Colombo: Sri Lanka's railway said it is seeking US$200mil from a foreign investor to replace decades-old coaches and tracks, and to buy faster engines to help the 139-year-old company post its first profit since 1943.
The state-owned railway was transformed last month into the semi-independent Sri Lanka Railway Authority – a first step to free it of state control – amid union protests. The government appointed RITES Ltd, a unit of Indian Railways, to recommend ways to make it profitable.
“Sri Lanka Railway needs US$200mil over the next three years, something the government is unable to invest at present,'' Cecil Amerasinghe, the top civil servant in the transport ministry, said in an interview here.
Sri Lanka wants to accelerate asset sales after a cease-fire halted the island's 20-year Tamil separatist war, which has discouraged foreign investment. In April, the government sold 90% of Sri Lanka Insurance Corp to a group of investors.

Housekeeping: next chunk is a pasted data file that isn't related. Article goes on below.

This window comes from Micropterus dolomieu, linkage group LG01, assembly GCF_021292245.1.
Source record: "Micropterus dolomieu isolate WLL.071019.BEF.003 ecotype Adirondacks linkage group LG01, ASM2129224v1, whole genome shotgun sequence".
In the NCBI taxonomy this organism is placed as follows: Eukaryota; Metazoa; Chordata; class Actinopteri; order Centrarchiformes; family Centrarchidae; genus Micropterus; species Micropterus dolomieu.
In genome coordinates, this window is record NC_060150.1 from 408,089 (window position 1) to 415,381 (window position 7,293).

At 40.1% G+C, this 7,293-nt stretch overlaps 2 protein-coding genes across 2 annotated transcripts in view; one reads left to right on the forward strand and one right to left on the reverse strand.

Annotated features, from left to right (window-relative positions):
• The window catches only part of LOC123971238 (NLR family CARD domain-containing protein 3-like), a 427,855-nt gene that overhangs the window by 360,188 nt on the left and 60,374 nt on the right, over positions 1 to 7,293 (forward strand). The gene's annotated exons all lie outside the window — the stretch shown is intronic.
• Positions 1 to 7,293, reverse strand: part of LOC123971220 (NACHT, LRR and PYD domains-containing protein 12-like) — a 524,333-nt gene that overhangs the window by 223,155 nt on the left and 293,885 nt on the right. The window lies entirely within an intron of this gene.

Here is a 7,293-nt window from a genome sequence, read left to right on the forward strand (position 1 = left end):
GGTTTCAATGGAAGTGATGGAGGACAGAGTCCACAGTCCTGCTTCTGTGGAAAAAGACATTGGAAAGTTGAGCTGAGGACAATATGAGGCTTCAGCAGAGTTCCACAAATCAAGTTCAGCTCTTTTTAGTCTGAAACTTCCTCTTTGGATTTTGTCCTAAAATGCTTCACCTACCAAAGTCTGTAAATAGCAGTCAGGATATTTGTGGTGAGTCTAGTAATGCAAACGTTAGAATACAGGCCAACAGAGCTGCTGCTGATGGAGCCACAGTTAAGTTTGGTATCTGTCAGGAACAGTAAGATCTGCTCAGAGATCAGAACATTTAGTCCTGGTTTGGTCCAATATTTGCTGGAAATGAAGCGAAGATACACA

Finding someone willing to put money in the railway may be tougher.
The operator has not made a profit since 1943, has 17,000 employees, and a vocal trade union opposed to its sale.
“The railway has real estate, rolling stocks and hundreds of kilometres of track, but it has been running at a massive loss,'' Peter Harrold, country director for the World Bank, said here.
“It only covers 10% of its running costs through sales. In any valuation on a net basis, you'd have to pay someone to take it off your hands,'' he added.
Sri Lanka Railway was built in 1864 by British colonial rulers to transport tea, coffee, rubber, cinnamon and other spices from upland country to Colombo for export. It moves 300,000 passengers daily on 324 trains between 320 stations across the island, which has a population of 19 million.
In recent years, the railway has lost market share to road transport as an absence of investment has diminished its speed and reliability. Its share of passengers carried by public transport has fallen to 6% from 9% ten years ago.
Train fares were last raised seven years ago. Since then, diesel, electricity and water prices have risen two-and-a-half times, salaries have doubled and telephone tariffs have increased seven times, according to Sri lanka Railway general manager Priyal De Silva. – Bloomberg
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